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Rebuilding Your Credit After Bankruptcy


When you get a bankruptcy discharge, whether it’s for a Chapter 7 or Chapter 13 bankruptcy, you have a clean financial slate. After the bankruptcy, you may have sworn off credit cards forever, but that is NOT advised. You see, you need good credit to rent an apartment or house, to get an auto loan, to get a mortgage, and even to get competitive auto insurance rates.

If you fail to rebuild your credit or if you do nothing at all after going through bankruptcy, it’s going to impact your financial health. You see, rebuilding your credit after bankruptcy is critical and believe it or not, it isn’t difficult to do. In fact, debtors can achieve a credit score in the 700s within two or three years of discharge if they play their cards right.

But, how do they do it? It basically comes down to common sense and rebuilding credit after a Chapter 7 or Chapter 13 is almost identical to starting from scratch when you’re 18 and just starting adulthood.

Tips to Rebuild Your Credit

For starters, credit cards are not the enemy; they are your friend. However, you have to be smart. Shop them out, stay away from excessive fees and try to find cards without annual fees. When you do get two or three cards, don’t abuse them. Keep the balance below 30 percent each month, even better, keep it below 10 percent or pay it off in full every month.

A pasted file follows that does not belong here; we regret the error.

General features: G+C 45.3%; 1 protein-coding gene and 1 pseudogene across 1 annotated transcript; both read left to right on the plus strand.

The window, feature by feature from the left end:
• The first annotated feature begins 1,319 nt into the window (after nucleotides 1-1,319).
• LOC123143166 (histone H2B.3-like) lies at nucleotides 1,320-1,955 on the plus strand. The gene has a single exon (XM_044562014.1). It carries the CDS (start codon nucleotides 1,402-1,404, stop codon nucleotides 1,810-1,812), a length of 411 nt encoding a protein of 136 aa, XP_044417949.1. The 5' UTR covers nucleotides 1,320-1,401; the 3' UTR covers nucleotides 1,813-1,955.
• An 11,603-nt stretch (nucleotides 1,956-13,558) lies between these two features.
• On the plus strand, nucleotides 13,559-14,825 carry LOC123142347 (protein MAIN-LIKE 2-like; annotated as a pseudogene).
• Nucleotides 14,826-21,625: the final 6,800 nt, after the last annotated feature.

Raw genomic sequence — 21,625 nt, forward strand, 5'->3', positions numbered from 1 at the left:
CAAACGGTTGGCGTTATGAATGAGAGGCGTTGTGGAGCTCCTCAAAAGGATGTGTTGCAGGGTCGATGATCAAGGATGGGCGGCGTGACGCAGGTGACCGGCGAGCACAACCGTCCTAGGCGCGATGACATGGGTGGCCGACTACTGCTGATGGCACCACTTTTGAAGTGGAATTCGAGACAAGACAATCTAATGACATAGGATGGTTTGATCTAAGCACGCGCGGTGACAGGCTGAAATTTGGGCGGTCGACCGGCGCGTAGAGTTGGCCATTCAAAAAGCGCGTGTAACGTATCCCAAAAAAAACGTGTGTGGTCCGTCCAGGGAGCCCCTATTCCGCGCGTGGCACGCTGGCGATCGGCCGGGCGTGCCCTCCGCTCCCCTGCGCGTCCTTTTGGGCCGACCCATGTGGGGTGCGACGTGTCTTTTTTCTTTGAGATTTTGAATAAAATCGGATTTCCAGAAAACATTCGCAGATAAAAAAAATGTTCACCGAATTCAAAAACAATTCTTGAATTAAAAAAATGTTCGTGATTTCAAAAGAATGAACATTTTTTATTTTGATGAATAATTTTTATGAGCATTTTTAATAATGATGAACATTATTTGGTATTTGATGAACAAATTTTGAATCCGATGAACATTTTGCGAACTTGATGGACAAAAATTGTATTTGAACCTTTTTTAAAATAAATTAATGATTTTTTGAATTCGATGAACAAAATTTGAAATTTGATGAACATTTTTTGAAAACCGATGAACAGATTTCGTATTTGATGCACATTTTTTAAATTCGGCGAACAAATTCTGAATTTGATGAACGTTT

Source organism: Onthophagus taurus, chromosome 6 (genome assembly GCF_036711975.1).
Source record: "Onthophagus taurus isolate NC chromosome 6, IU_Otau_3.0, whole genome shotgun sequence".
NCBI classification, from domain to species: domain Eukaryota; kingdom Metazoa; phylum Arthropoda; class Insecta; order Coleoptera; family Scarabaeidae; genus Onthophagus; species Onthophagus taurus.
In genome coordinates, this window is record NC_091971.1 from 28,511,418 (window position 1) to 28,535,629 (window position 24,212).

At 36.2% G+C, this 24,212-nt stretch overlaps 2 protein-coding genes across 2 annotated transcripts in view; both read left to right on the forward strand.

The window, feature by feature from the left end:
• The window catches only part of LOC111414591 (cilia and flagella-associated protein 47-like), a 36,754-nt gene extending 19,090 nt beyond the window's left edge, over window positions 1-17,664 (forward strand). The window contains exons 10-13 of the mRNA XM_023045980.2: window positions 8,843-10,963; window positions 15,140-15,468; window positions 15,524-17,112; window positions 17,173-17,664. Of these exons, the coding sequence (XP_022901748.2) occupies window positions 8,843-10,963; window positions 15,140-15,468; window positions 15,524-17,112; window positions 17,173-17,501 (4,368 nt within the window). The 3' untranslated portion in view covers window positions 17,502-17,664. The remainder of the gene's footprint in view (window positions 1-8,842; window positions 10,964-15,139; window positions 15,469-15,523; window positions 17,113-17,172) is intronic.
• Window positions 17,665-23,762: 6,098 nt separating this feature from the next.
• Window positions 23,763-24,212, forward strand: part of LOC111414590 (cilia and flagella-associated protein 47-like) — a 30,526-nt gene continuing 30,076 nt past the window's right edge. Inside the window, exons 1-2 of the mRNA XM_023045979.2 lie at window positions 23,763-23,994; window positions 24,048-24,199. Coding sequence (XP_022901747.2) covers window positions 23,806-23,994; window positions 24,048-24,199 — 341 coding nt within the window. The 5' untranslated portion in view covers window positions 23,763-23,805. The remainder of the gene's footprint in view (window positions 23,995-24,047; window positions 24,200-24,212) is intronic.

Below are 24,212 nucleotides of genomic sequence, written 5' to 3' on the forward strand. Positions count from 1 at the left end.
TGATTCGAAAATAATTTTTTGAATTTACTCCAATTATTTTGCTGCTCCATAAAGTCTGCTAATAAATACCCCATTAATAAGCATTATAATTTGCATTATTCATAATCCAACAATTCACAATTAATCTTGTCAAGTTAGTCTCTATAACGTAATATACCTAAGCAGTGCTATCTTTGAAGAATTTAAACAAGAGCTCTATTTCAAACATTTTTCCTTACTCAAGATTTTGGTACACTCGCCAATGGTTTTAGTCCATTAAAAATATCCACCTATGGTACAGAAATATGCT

Second, live within your means. If you spend too much, you’ll run out of money to pay for your basic living expenses like rent, gas, utilities, and your cellphone bill. If you don’t have enough money to pay for these necessities, your late payments will be reported on your credit and that will worsen your FICO score.

Save for a rainy day. Each time you get paid, deposit 10 percent of your paycheck into a savings account. By creating a cushion, you won’t have to turn to credit cards if you need new tires, or if you have to repair your car, if you have to get an emergency root canal, or if you have to pay for a speeding ticket. Get in the habit of building your emergency fund each time you get paid so you don’t have to resort to payday loans or credit cards.

Create a budget and stick to it! When you truly understand how much is coming in and how much is going out, you can gain control over your financial situation and start building your financial future. If you have a stable job, it may be time to consider meeting with a financial planner – a financial pro’s advice can be priceless at this stage in the game.

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